Since this incident, Flying Officer Corsbie has navigated with great skill and determination, showing an unconquerable spirit which has done much to inspire the rest of the crew. For his work generally, and especially his cool determination in the face of adversity, I strongly recommend that this officer he awarded the Distinguished Flying Cross.

 

* * * * *

 

COSBURN, P/O Stanley Cyril (J15709) - Distinguished Flying Cross - No.401 Squadron - Award effective 6 December 1942 as per London Gazette dated 15 January 1943 and AFRO 232/43 dated 12 February 1943. Home in West Calgary; enlisted Calgary, 29 July 1939. Trained at No.1 ITS (graduated 14 March 1941), No.7 EFTS (graduated 4 May 1941) and No.1 SFTS (graduated 30 July 1941). Invested with award by King George 6 April 1943. Credited with the following victories: 3 June 1942, one Me.108 destroyed (shared with another pilot); 5 June 1942, one FW.190 damaged; 19 August 1942, two Do.217s damaged; 2 October 1942, one FW.190 damaged; 11 December 1942, one FW.190 destroyed; 12 December 1942, one FW.190 damaged.

 

During the past year Pilot Officer Cosburn has participated in numerous operational sorties. He has proved himself to be a courageous and skilful fighter and has destroyed one enemy aircraft, shared in the destruction of another and damaged others. He has at all times set an inspiring example of enthusiasm and determination.

 

* * * * *

 

COSCO, S/L John Eugene (C5581) - Air Force Cross - No.166 Squadron (Canada) - Award effective 6 January 1945 as per London Gazette dated 13 March 1945 and AFRO 132/45 dated 26th January 1945. Enlisted at Camp Borden, 1 November 1939. Had completed 1,854 flying hours to date. Award sent by registered mail 18 October 1950.

 

This officer's flying record as a communications pilot and squadron commander has been outstanding. By his able leadership and fine personal example of skill and efficiency, he has raised the standard of flying within his squadron and has improved the conduct and efficiency of its flying operations to a marked degree. He has successfully completed many difficult flights under adverse conditions. He has rendered outstanding meritorious service.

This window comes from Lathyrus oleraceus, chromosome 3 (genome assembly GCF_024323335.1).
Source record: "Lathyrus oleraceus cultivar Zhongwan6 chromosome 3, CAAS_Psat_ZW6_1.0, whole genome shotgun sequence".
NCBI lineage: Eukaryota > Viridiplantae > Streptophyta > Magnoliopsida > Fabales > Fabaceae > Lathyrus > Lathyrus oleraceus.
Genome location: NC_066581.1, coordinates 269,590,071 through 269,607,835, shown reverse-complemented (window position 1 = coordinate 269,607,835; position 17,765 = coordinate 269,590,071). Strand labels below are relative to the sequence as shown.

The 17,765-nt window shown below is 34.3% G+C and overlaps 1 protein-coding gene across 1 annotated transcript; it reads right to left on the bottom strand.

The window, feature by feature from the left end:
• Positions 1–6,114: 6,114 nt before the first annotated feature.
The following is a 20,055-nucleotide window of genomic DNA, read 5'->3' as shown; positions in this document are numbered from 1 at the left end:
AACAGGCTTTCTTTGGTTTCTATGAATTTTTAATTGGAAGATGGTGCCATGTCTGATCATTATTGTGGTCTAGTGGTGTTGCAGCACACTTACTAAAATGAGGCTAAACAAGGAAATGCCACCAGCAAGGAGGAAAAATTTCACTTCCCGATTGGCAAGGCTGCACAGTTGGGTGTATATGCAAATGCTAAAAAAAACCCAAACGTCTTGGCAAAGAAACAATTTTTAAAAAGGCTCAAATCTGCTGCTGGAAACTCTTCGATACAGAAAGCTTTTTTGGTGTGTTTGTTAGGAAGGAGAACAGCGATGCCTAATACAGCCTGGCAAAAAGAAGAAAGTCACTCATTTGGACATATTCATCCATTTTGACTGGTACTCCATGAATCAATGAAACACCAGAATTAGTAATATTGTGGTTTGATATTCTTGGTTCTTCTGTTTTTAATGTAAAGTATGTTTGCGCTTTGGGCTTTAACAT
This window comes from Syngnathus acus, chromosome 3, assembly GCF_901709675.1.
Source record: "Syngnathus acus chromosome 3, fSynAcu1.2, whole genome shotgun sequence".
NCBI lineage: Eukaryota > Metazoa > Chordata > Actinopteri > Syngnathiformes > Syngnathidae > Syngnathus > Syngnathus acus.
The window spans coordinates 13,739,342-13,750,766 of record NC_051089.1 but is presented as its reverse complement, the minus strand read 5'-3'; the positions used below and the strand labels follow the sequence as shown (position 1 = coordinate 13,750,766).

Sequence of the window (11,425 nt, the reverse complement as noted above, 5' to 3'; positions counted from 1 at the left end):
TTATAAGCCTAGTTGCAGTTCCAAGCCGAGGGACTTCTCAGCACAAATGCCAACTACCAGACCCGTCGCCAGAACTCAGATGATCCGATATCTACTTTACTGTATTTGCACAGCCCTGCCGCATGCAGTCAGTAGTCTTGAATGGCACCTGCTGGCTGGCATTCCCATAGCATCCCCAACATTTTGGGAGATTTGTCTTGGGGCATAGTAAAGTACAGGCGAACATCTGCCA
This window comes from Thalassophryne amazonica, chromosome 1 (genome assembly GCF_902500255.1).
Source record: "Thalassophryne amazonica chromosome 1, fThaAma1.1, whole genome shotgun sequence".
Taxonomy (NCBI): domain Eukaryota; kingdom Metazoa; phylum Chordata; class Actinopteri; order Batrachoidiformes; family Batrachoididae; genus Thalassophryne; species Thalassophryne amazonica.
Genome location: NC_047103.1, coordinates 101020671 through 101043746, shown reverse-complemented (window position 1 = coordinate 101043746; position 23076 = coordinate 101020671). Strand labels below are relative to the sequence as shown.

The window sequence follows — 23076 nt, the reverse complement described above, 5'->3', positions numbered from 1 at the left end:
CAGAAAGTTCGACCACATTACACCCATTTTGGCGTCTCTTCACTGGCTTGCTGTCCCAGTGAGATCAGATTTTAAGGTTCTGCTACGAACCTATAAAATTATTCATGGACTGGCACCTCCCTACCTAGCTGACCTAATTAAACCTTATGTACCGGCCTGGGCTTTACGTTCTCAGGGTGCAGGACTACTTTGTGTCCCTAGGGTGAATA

* * * * *

 


COSMAN, F/O William Nathan (J23397) - Distinguished Flying Cross - No.248 Squadron - Award effective 17 November 1944 as per London Gazette of that date and AFRO 1/45 dated 5 January 1945. Home in Yarmouth, Nova Scotia; enlisted Halifax, 24 August 1940. Trained at No.4 ITS (graduated 3 July 1942), No.5 EFTS (graduated 9 October 1942) and No.3 SFTS (graduated 5 February 1943. Killed in action 7 December 1944 (Mosquito NR225); name on Runnymede Memorial. Award sent by registered mail to next-of-kin.

 

This officer, now on his second operational tour, has unfailingly pressed home his attacks with outstanding courage and determination. He has taken part in attacks on submarines, a destroyer and minesweepers. Flying Officer Cosman has displayed great skill and his devotion to duty has been of a high order.

 

* * * * *

 

 

COSTELLO, G/C Martin (C112) - Mention in Despatches - Overseas - Award effective 8 June 1944 as per London Gazette of that date and AFRO 1729/44 dated 11 August 1944. Born in Alexandria, Ontario, 1904; taken on RCAF as Gentleman Cadet, RMC, 1925; awarded wings, 31 August 1927. RCAF Pilot Officer, 4 September 1928, on graduation from RMC. Served at Vancouver, Winnipeg, Trenton before the war; duties included aerial photography, forestry patrols, and RCAF patrols out of Vancouver, 1932; attended RAF Staff College, 1938. Early in war he served in Eastern Air Command; overseas in 1943, he worked largely in Coastal Command and commanded a station. Returned to Canada, 18 April 1945 to become Assistant Chief of Air Staff. Remained in postwar RCAF; Officer of the American Legion of Merit (12 March 1949, while at Winnipeg) and Queen's Coronation Medal (23 October 1953, while at Canadian Joint Staff London). No citation in AFRO.

 

COSTELLO, G/C Martin (C112) - Officer, Order of the British Empire - RCAF Overseas Headquarters - Award effective 14 June 1945 as per Canada Gazette of that date and AFRO 1127/45 dated 6 July 1945. Award presented by Governor General, 28 February 1946.